Eyewitness Recalls Shooting at FedEx Centre in Indianapolis

Lakhwinder Kaur narrowly escaped the bullets fired at Indianapolis’s FedEx Center on the night of 15 April.

Eight people were shot dead at the FedEx facility, four of whom were Sikhs.

Mein dab gayi aur meri bahaan ke paas se goli nikal gayi. Meine uske sherrey ko dekha.” (I crouched and the bullet went past me. I saw it.)

Lakhwinder Kaur had a close shave with death at Indianapolis’s FedEx Center on the night of 15 April. She had hung up the phone after speaking with her son and entered the building at 11 pm that night. She found a chair near the counter where paychecks were being distributed to employees, waiting for her shift to begin at 11.20 pm when she heard shots being fired. In a matter of minutes, all hell broke loose.

On the fateful night of 15 April, eight persons were killed and several more injured when an armed man opened fire on workers at a FedEx Center in Indianapolis. The shooter killed himself after beginning the rampage, killing four persons in the parking lot, and four inside the building which had at least 100 employees there at the time, before police arrived. Four of the eight people killed were Sikhs.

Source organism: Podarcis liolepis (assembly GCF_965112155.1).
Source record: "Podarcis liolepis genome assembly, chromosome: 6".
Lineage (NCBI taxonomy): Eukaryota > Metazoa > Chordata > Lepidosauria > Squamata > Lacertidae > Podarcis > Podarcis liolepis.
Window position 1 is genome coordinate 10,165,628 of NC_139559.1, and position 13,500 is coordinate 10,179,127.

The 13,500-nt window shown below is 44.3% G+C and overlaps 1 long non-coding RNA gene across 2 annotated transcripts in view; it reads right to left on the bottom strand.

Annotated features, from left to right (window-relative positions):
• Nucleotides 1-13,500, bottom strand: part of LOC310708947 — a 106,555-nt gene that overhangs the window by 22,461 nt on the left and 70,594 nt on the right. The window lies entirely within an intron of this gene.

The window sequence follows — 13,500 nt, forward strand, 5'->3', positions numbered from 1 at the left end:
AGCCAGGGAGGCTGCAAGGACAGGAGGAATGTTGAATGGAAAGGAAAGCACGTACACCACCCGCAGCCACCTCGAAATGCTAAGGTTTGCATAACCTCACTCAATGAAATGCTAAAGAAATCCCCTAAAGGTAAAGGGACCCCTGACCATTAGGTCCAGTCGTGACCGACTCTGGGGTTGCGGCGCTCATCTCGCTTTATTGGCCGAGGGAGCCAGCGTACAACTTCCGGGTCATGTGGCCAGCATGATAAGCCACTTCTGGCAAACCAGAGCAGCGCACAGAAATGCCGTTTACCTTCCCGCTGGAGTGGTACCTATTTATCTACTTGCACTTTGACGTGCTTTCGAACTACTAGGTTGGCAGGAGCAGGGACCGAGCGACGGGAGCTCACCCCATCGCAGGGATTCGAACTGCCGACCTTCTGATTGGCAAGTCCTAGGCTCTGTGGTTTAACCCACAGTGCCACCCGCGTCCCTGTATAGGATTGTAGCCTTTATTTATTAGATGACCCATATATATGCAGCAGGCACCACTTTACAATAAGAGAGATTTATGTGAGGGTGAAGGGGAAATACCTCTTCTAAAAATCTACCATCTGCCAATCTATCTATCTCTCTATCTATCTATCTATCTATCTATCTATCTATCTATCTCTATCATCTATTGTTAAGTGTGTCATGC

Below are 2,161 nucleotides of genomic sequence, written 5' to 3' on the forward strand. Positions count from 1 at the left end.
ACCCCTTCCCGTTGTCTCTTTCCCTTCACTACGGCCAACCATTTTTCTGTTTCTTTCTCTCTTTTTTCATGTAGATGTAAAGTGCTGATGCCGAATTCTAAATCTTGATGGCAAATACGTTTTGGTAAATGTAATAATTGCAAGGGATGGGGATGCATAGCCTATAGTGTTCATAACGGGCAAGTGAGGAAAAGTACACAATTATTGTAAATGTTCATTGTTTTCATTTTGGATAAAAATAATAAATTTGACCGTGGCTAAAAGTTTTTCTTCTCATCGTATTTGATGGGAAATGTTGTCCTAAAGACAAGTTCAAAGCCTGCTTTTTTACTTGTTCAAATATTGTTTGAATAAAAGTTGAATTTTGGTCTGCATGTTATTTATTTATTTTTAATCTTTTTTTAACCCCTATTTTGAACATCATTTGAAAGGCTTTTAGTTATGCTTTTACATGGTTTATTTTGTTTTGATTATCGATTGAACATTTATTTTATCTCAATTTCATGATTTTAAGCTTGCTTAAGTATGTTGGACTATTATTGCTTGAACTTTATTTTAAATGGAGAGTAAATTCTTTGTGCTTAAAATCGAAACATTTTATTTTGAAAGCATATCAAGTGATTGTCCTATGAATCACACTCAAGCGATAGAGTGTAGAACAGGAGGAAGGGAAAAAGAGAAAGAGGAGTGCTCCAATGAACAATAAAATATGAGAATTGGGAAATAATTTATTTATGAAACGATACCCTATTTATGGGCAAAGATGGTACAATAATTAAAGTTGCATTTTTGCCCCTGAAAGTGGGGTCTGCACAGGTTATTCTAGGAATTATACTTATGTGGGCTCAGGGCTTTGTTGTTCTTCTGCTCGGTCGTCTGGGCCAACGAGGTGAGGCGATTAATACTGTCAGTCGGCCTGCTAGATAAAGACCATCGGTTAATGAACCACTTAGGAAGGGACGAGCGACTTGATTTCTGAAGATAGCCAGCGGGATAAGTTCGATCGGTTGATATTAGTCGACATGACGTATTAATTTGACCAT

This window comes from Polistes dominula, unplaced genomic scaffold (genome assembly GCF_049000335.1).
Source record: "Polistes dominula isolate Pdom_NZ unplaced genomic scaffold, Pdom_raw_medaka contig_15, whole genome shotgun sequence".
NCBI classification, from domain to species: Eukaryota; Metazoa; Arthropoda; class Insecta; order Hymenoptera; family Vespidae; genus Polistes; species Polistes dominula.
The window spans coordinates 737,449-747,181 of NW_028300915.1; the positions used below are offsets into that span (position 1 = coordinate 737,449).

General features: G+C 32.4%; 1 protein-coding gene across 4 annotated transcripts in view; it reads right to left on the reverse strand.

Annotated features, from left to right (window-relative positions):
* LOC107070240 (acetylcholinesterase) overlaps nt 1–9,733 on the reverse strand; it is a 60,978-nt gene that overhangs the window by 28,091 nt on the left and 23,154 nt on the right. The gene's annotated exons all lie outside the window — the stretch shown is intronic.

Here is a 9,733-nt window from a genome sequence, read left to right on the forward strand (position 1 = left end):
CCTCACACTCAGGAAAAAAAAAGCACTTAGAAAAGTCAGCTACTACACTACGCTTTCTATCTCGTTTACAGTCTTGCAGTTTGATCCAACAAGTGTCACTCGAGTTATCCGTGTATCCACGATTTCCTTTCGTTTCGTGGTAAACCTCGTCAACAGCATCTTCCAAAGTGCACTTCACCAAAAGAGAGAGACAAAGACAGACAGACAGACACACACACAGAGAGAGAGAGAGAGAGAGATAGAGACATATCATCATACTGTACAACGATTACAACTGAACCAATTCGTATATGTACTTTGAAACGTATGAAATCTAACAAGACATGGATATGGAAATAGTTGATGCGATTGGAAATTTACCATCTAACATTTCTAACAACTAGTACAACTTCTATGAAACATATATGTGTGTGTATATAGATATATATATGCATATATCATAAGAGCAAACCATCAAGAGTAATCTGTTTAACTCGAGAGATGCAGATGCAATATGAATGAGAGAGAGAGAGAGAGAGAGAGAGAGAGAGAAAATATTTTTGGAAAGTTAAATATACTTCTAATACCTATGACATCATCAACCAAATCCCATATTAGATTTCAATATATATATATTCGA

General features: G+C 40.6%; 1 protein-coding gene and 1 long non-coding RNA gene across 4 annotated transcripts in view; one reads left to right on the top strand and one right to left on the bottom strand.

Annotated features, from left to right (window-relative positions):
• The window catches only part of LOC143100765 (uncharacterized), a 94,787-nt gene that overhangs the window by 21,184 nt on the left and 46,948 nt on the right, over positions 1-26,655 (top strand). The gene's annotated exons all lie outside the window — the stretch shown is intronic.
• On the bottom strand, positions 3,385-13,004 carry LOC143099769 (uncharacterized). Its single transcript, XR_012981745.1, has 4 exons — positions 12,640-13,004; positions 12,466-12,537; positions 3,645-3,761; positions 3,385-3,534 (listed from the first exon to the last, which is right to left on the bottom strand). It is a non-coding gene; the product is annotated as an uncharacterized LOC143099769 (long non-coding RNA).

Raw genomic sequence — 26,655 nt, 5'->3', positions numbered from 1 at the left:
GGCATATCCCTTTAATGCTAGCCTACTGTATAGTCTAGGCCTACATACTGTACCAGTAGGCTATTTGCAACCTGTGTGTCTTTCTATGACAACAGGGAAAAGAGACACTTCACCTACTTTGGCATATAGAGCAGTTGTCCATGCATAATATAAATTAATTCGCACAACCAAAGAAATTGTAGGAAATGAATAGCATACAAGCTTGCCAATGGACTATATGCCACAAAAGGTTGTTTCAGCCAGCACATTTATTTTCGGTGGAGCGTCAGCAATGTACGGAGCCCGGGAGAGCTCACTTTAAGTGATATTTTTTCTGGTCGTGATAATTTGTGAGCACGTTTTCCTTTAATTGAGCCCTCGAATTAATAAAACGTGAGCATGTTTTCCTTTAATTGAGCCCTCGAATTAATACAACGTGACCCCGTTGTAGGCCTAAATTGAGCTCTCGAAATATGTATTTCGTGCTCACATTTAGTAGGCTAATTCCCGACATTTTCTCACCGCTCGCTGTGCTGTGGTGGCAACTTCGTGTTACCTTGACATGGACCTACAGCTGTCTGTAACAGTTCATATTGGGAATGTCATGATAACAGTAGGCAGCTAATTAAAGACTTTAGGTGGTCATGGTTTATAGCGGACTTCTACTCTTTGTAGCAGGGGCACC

Lakhwinder, who was on shift that night, recalls the incident.

Memories That Haunt

While she sat on the chair as checks were being distributed, she saw a man fall on the counter over the checks strewn on the table, and then another to the ground. “Two White women were distributing the checks. I was sitting on a chair. In three minutes, shots were fired. I saw a person fall on the table, over the checks. Another fell behind. I realised he was Punjabi. At first I didn’t know it was the sound of bullets. I thought there must have been a short circuit. When I got up from my chair to see, one of the White women asked me to duck, waving her hands to indicate I should lie flat on the ground.”